Women’s fashion was pretty staid during my childhood years. Floral frocks with cinched-in waists, cardigans, hats, coats, gloves, and handbags were the thing. Men also dressed smartly, and only wore casual clothes for sport or gardening. But, then the ’70s happened and everything changed.
Suddenly the mini skirt appeared, and scandalously, it was above the knee. Remember Jean Shrimpton and her mini and gorgeous legs? No more waists, the shift frock was popular. But, influenced by cultural and social changes which were also reflected in the music and art scene, colour and pattern became popular. Carnaby Street in England influenced even the local culture in quiet old Christchurch New Zealand. My teenage friends and I were caught up in the frenzy of this wild new scene.
I’m almost sure that most women reading this had a pair of knee-high white boots. Weren’t they great? I adored mine and wore them with mini skirts and little skinny knit tops. Then came the hot pants. Oh dear, not popular with our mums, they thought they made us look ‘common’, but we convinced them that if worn with pantyhose and platforms they were just a pair of fancy shorts. Poor mum and dad. By that stage, they struggled to get me to wear conservative clothes. Then came the maxi skirt that buttoned up to the waist. I loved it. It was annoying to wear and I would trip on the volume of material, but I still persisted in order to look ‘fab’.
Psychedelic prints, bright colours, granny prints, denim, and more. Peace sign jewelry reminded us of Woodstock, and bellbottoms were the only jeans we would consider wearing. I had a big corduroy baker’s style cap worn with a corduroy waistcoat over hot pants. The knee-high boots finished off the look.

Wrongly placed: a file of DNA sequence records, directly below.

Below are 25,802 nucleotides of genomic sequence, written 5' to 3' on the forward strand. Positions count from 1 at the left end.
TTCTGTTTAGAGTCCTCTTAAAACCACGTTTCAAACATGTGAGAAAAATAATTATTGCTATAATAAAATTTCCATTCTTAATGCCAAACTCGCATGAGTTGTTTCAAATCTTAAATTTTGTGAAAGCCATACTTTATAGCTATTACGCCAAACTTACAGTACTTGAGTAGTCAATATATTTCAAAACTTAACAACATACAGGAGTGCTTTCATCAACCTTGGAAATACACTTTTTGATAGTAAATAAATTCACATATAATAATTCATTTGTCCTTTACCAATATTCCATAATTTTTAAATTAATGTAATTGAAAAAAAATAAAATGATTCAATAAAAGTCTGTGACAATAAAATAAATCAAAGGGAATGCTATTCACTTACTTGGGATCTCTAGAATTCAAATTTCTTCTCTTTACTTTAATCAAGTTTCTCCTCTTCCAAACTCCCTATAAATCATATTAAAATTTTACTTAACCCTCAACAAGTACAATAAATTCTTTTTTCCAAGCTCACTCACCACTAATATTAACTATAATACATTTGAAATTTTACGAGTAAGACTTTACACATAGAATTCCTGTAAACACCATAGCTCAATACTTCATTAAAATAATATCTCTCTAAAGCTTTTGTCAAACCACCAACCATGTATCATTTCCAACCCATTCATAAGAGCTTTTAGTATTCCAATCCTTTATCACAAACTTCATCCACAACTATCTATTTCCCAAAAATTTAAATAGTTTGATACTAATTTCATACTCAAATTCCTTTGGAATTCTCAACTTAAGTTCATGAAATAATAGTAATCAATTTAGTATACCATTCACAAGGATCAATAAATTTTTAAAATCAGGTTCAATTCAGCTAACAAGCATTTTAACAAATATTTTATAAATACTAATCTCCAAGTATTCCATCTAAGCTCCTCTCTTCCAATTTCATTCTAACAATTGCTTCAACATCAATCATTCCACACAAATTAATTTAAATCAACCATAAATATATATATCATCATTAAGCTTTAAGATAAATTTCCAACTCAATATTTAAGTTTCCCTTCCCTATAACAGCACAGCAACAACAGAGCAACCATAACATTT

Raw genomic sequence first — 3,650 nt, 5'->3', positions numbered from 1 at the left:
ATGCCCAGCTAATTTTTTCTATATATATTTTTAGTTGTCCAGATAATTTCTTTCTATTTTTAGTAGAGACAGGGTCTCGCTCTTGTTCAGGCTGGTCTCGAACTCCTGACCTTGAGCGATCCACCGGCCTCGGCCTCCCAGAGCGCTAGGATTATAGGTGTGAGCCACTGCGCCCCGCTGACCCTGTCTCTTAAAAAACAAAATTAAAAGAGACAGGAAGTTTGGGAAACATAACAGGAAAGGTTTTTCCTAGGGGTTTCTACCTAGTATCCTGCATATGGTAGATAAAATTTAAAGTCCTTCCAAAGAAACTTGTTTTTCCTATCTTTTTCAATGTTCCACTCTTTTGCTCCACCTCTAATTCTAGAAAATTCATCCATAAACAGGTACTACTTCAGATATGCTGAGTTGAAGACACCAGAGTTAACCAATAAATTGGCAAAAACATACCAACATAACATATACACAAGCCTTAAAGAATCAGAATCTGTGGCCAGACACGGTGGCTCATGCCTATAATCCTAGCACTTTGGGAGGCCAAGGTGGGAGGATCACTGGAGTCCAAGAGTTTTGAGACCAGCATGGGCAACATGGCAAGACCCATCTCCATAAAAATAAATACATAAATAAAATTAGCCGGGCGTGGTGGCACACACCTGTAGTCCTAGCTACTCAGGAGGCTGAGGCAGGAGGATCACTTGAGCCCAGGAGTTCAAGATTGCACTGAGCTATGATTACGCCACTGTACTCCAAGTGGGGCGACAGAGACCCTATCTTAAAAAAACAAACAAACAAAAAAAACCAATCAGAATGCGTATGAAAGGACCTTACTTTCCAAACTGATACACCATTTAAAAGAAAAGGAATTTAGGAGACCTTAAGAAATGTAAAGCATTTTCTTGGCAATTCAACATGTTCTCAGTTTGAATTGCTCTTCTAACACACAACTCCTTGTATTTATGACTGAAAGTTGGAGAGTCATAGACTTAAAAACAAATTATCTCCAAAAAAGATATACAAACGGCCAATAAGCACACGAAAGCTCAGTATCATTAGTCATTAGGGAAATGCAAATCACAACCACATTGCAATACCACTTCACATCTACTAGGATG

We thought we looked very groovy when my school friends and I went to a local dance, put our handbags in the middle of the floor, and danced by ourselves in a circle until a brave boy would come and ask us to dance. There was a light that showed up on anything that was white and so our white lipstick and white eyeshadow glowed brightly. We thought we were very cool.
Ah, but tripping down the stairs on your platforms was not much fun after a few illicit swigs from some borrowed alcohol in a soft drink bottle. Catching the soft part of your foot on the back of your platform shoe was agonizing, but at least we looked good. By the time I was 18 I had morphed into a more ‘boho’ hippy style and so shabby torn jeans, tie-dyed singlets and op shop nighties became the ‘must haves’ in our fashion world. Then it was sandals and kaftans and gypsy scarves. But, maybe that is a story for another time.
I always smile when I see the young people around me embracing the ‘look’ of the moment. Often is very similar to what we wore when we were teenagers. I love fashion, and while I’m a bit past wearing it myself, I always enjoy seeing them all dressed up and looking beautiful.
Great memories of being young and a few black and white photos and faded polaroids to prove it.